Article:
The spate of foreclosures that led to the housing crisis was triggered by predatory lenders targeting poor minority neighborhoods, according to a new study cited by Reuters.
The study published in the American Sociological Review found that racially segregated minority neighborhoods were beset with unreasonable fees and interest rates by lenders beginning in the 1990s.
Because lenders could pool high- and low-risk loans to sell on the secondary market, the study's authors say, minority areas tended to have lenders that "charge high fees and usurious rates of interest" - such as pawn shops and check cashing services.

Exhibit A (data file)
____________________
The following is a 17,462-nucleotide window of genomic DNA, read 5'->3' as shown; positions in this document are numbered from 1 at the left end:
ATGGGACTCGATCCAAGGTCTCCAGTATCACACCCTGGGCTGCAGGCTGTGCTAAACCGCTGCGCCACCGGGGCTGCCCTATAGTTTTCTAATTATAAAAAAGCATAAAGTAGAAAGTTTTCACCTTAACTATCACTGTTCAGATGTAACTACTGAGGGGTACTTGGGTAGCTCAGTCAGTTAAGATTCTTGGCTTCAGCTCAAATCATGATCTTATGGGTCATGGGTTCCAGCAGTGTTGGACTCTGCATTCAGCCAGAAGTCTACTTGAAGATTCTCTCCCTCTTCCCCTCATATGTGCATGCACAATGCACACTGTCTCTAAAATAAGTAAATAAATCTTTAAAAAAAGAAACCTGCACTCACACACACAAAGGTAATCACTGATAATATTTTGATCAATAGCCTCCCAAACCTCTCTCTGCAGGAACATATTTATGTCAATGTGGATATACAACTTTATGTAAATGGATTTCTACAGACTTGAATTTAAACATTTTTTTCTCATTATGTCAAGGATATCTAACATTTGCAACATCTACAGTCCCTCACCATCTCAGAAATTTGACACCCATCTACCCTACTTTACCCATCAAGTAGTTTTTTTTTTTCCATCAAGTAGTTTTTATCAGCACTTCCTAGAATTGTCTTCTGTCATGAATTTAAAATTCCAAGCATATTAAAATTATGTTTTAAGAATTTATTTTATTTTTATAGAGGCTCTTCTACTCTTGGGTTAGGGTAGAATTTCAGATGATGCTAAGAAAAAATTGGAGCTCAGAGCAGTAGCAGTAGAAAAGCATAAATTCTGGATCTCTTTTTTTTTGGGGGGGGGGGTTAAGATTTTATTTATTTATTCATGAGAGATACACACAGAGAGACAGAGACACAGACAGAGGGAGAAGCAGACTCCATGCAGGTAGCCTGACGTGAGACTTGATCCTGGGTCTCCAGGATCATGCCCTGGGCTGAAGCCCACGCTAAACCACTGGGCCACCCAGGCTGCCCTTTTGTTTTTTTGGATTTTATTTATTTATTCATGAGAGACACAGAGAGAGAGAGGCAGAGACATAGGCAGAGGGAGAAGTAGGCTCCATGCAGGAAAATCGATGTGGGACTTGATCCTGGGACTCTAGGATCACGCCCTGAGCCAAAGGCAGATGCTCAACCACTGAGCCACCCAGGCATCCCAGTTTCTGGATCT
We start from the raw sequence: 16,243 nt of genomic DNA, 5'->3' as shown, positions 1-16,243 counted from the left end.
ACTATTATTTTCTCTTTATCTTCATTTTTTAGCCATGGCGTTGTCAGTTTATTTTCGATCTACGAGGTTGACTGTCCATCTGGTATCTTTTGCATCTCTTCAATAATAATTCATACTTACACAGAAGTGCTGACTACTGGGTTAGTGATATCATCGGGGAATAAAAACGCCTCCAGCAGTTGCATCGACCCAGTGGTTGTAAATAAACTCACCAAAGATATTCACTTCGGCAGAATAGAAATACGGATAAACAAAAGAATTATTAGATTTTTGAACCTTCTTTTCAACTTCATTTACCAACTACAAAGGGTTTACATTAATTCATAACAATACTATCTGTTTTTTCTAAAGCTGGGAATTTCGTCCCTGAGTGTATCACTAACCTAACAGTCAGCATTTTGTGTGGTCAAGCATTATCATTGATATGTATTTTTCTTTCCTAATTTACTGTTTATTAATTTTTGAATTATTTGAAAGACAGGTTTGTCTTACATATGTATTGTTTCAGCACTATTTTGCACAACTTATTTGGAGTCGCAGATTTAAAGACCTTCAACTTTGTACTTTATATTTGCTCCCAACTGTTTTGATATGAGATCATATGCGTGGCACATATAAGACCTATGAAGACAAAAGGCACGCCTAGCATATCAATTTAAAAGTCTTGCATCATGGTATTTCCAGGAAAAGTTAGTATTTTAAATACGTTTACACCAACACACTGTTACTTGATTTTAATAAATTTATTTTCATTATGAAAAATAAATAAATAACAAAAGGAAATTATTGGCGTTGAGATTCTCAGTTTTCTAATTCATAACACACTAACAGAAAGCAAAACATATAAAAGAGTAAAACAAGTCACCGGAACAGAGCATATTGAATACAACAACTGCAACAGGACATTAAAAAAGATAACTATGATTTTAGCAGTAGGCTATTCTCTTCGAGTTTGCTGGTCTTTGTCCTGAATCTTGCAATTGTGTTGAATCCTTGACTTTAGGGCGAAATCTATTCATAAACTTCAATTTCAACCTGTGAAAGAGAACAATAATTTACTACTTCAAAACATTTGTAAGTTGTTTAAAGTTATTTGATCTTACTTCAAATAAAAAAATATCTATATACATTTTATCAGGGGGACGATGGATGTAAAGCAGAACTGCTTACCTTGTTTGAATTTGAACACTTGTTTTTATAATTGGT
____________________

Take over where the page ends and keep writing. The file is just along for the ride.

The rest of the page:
The study, which analyzed data from the 100 biggest U.S. metro areas, found that African-Americans were more likely to receive subprime loans than white borrowers with similar credit.
"As a result, from 1993 to 2000, the share of subprime mortgages going to households in minority neighborhoods rose from 2 to 18 percent," the authors concluded.
In 2008, a federal lawsuit claimed that black neighborhoods in Baltimore were disproportionately affected by the subprime mortgage fallout.